But that’s all just the dreamy side of me. Another side is really actively thinking about how to create space for more love to move through the world. For those who aren’t operating from a place of love, how do we love those people? How do we love people who are flawed; who have made mistakes? How do we hold space for people to fail, to learn? How do we stop the cycles of violence? Of oppression? How do we forgive people who have wronged us? How do we hold people accountable, but still hold them? I don’t know why I’m so fascinated by love in my life and in my writing, but I think it genuinely comes from a place of needing to have something to believe and have faith in. For me, love is the only absolute truth and the only reason we’re here on earth: to learn how to love and be loved. We need a culture that engages with questions of love more than ever.
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As the founder and managing editor of Metatron Press, I was wondering if you could tell us something about why you founded the press and what kind of writing you are interested in publishing.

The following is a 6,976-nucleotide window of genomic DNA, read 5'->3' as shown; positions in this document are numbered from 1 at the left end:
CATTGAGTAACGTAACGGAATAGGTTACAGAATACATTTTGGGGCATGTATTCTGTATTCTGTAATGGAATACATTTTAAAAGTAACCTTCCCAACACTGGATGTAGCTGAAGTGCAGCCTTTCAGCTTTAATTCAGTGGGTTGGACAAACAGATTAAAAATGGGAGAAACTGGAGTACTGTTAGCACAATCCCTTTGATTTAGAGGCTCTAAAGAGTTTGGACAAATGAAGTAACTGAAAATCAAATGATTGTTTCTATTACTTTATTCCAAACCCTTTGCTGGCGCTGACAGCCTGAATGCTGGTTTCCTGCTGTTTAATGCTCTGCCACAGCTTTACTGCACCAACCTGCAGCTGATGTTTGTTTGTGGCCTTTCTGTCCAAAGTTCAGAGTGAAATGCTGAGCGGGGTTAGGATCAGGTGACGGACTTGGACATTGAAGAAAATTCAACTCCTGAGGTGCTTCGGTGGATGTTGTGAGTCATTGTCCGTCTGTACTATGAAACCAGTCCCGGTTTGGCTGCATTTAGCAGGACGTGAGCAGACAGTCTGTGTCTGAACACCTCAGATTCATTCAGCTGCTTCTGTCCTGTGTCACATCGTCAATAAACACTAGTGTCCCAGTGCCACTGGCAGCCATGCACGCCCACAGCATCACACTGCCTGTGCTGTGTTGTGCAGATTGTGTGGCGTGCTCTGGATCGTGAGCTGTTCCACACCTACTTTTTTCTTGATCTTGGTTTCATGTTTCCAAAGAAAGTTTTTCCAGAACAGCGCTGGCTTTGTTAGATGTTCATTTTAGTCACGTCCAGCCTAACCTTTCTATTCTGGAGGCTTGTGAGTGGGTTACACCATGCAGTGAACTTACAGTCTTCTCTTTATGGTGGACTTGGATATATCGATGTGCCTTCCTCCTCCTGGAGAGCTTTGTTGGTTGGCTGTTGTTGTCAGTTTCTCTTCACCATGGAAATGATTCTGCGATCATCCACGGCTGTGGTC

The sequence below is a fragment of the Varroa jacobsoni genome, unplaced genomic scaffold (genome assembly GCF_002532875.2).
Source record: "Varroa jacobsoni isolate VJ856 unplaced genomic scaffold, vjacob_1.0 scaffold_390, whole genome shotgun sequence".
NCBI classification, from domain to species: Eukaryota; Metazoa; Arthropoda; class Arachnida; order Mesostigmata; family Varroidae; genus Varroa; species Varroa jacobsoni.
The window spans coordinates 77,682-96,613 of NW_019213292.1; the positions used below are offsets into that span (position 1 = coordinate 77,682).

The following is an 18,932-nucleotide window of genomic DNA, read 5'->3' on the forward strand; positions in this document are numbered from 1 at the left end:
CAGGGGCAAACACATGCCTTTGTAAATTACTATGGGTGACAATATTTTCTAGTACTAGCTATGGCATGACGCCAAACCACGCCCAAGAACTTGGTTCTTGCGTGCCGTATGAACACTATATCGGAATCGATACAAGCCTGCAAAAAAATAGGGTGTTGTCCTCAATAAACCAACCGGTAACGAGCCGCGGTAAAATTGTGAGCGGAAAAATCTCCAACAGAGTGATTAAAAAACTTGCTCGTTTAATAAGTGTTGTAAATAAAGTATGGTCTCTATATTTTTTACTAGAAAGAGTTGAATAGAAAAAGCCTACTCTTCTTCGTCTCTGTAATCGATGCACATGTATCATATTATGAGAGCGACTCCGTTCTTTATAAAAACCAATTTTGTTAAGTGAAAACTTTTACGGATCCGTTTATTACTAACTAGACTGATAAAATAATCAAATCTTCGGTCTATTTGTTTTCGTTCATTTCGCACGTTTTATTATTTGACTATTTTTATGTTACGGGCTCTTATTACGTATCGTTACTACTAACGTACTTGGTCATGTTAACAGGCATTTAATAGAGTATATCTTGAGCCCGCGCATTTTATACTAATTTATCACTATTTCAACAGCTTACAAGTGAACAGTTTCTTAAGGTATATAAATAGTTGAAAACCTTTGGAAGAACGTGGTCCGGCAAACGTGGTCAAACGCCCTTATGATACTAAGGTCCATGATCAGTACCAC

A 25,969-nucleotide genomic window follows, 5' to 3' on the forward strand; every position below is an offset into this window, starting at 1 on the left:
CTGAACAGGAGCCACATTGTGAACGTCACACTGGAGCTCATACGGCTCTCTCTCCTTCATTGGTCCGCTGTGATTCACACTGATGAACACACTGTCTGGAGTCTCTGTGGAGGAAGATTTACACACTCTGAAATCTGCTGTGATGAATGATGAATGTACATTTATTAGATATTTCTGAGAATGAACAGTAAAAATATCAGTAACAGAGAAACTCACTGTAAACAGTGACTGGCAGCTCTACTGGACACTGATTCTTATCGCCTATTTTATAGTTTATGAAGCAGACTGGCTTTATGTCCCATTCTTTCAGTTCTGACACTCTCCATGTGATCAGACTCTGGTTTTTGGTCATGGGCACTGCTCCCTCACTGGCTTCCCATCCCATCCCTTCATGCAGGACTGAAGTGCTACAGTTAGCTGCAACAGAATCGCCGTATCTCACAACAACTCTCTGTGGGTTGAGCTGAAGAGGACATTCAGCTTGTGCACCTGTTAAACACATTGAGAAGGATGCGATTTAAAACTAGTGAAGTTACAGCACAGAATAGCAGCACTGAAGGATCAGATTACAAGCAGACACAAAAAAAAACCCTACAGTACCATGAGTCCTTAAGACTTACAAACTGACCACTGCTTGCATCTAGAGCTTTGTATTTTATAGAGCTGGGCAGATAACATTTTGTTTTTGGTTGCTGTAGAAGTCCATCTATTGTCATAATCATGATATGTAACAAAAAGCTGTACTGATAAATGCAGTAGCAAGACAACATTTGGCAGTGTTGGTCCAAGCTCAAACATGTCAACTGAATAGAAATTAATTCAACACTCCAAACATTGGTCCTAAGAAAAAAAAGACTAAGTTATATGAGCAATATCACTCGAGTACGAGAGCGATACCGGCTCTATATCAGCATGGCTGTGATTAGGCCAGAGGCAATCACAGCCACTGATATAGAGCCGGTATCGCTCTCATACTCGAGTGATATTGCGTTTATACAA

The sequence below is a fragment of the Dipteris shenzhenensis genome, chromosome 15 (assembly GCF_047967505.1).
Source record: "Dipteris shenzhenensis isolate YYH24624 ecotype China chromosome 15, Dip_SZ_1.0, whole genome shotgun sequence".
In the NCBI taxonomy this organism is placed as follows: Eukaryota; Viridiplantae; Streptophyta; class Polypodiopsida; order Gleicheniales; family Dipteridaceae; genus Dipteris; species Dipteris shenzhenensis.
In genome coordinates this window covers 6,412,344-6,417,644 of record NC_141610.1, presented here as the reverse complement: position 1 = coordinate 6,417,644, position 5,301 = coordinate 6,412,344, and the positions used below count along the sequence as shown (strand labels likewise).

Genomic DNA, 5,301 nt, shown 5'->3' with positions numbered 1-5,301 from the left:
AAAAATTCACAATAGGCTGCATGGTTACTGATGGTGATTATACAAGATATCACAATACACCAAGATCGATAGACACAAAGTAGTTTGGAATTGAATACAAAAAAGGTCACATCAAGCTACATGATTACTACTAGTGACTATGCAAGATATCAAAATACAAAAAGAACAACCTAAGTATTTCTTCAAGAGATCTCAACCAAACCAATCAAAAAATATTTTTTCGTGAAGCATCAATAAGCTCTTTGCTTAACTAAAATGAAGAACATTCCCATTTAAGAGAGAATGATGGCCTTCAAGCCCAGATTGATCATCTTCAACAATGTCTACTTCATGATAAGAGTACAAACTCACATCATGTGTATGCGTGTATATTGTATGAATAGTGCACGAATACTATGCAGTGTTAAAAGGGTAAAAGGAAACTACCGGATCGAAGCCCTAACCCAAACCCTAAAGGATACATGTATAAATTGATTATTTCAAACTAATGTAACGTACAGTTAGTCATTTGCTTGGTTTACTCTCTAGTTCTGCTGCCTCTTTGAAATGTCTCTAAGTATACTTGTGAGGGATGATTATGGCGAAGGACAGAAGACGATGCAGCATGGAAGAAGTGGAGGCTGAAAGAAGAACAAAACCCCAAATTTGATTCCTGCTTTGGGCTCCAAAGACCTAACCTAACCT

I started Metatron after doing an undergrad in a creative writing program and tampling a bit in student journalism. I wanted to work at a publishing press and practice the art of publishing poetry, but there were no opportunities to do so. So I started Metatron as a sort of need for me and my peers, because on a vaster scale there was also a major lack of publishing support for young writers in Montreal and Canada at large. I wanted to create a new literary publishing press that invested time and energy in emerging writers and a new style of writing that I perceived was emerging in a fun, refreshing and relatable format. And, beyond that, I wanted to nurture a new culture of literature that was in line with contemporary concerns and ideas. I’m interested in publishing spirited, cutting-edge and daring literature and highlighting emerging voices that haven’t historically been given the spotlight, and doing so within a community that is open-minded and supportive.